The top Christmas window displays in Manhattan can be found at Macy’s, Saks Fifth Avenue, Bloomingdales, Lord and Taylor, Barneys, and Bergdorf Goodman. While many of the windows this year are festive and creative, Macy’s Herald Square has the best display by far.
The stories accompanying the Macy’s window displays have been steadily declining for the past few years, lacking the magic, depth, intrigue, and cohesiveness that I remembered from years past. But this year’s story is both well written and inspirational. The overriding message is the importance of believing against all odds, which is accentuated by an enormous display of lights forming the word “Believe” on the side of the building. The visual displays are also phenomenal. Each window features moving figurines telling the story, and, the backgrounds and sets change as the story progresses. At each window, a voice over of the story is read aloud via loud speakers for younger children who don’t know how to read the words yet. Macy’s, located at 6th Avenue and 34th Street, has the best story, the best message, and the best display of any of the windows this year.
Saks Fifth Avenue, located on 5th Avenue and 50th Street, has the least impressive windows this year. While Macy’s chose to encourage it’s viewers to believe against all odds, Saks took the opposite approach and chose the theme of bursting a bubble. Their displays feature mannequins in fancy dresses in the midst of plastic bubbles and one window had a sign reading “Burst a Bubble.” Bursting a bubble usually refers to destroying a fantasy. While Macy’s chose to inspire it’s audience to believe against all odds, the title of Saks theme refers to destroying a fantasy. This message could not be less inspiring, and the mannequins covered in bubbles lacks any semblance of holiday magic.
Bloomingdales, located on Lexington and 59th Street, features TVs with moving images of snow falling on houses, woods, Christmas trees, and falling through a stormy sky. In the background of one window is a sign reading “Happy, Merry, Peace, Love.” This display is more Christmasy than most of the others, but the TV screens are far less fun to watch than the moving puppets telling a story. While the windows certainly get you in the mood for the holidays, I have to give them a thumbs down for creativity.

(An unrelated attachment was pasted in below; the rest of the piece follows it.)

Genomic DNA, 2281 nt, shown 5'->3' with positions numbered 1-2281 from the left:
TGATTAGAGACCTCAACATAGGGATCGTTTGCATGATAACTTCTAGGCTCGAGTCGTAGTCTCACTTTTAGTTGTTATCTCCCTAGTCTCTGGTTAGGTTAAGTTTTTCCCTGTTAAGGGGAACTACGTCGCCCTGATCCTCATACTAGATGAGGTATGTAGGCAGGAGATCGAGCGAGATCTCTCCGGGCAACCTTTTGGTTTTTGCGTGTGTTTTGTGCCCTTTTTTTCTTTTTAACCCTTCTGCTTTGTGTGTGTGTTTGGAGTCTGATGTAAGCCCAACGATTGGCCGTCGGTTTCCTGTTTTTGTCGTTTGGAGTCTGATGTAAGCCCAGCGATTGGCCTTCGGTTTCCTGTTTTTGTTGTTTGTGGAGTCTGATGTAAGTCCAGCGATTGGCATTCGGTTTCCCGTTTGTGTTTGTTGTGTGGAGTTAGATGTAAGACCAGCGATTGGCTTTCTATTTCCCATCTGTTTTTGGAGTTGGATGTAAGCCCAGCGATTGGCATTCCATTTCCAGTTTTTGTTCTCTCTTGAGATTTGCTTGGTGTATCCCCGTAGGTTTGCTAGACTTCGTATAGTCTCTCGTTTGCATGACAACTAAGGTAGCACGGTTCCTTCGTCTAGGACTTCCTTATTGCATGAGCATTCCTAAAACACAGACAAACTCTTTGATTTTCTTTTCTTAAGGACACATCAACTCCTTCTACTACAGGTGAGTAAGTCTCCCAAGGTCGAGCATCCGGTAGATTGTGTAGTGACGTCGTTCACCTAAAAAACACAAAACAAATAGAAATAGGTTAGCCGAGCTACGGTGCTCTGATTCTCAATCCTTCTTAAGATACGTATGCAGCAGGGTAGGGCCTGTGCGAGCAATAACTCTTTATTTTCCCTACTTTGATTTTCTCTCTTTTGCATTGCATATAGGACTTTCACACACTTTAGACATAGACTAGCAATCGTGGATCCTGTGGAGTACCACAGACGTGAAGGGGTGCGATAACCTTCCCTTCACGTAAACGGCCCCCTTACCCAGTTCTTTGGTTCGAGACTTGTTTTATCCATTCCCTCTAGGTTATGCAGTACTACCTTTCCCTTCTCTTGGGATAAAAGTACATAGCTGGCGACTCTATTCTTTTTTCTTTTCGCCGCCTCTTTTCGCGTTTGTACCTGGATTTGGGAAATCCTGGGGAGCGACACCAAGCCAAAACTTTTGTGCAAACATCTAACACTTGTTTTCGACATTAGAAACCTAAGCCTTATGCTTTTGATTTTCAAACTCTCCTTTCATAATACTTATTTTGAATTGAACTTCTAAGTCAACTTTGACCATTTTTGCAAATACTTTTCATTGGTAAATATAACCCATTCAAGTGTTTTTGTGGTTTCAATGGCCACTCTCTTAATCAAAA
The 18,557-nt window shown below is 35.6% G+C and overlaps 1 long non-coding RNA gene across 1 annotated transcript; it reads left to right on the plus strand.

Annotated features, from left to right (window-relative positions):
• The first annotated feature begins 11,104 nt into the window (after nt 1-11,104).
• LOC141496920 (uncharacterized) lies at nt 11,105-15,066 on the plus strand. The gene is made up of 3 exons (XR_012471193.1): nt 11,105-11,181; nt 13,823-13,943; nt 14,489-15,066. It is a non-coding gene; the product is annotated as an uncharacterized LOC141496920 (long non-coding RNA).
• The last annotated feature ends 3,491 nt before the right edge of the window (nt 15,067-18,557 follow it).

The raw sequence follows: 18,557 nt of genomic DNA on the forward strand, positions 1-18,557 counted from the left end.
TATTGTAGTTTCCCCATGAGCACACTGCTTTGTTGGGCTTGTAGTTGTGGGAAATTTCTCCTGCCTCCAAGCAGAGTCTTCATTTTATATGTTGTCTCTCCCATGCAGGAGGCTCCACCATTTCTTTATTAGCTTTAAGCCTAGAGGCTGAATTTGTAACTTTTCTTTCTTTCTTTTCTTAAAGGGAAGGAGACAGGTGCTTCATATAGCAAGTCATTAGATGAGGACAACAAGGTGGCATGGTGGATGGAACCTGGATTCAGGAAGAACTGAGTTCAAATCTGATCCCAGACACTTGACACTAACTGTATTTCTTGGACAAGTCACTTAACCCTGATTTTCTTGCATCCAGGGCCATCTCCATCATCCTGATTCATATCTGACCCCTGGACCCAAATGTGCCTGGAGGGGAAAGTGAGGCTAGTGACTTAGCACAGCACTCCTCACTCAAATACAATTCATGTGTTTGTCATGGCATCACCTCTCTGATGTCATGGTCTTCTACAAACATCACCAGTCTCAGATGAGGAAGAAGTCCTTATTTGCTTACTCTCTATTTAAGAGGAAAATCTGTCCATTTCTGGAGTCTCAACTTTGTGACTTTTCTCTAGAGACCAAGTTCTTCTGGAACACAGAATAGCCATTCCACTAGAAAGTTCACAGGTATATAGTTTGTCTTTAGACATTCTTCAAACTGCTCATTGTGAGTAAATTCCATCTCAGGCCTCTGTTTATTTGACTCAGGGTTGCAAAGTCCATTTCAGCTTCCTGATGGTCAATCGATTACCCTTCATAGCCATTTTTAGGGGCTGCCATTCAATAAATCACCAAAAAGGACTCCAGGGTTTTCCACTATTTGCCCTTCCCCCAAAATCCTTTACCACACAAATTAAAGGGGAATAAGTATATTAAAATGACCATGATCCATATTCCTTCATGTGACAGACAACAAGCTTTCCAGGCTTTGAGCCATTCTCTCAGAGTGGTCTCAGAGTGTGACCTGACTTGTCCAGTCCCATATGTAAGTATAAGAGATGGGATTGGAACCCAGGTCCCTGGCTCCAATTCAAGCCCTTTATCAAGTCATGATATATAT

Lord and Taylor, located at 5th Avenue and 39th Street, was far more creative. The store wrote out what people from all over the country said they liked most about Christmas and where in the country each person was from. The windows had moving displays bringing to life each person’s favorite thing about Christmas. This was my second favorite set of windows because it featured an interesting visual display, a clear theme, and plenty of holiday spirit.
Barneys, located on Madison Avenue and 61st Street, features innovators/revolutionaries in the food industry. The windows display replicas of influential chefs such as Julia Child (seen floating in a pot), Martha Stewart, Rachel Ray, Paula Deen, and many more. A sign in one of the windows reads “Have A Foodie Holiday.” There is also a window with an expresso theme, featuring an expresso machine and hundreds of tiny expresso cups. For a store that carries a lot of very small sizes, encouraging excessive eating seems like the wrong message to bring the store business.
And finally Bergdorf Goodman, located on 5th Avenue and 58th Street, focuses on travel/exploration. The windows showcase trains, planes, cars, buggies, telescopes, hot air balloons, maps, etc. While this theme is more creative and inspirational than Barneys, it seems to have very little to do with the holidays.
It’s wonderful to be in New York around the holidays. The light posts are wrapped in Christmas lights, windows glow with candles and menorahs, crowds gather in Rockefeller Center to watch the ice skaters and gaze up at the tree, but the Christmas windows have a uniquely New York City feeling to them. I suggest that you visit them all, but if you don’t have the time, start with Macy’s and Lord and Taylor.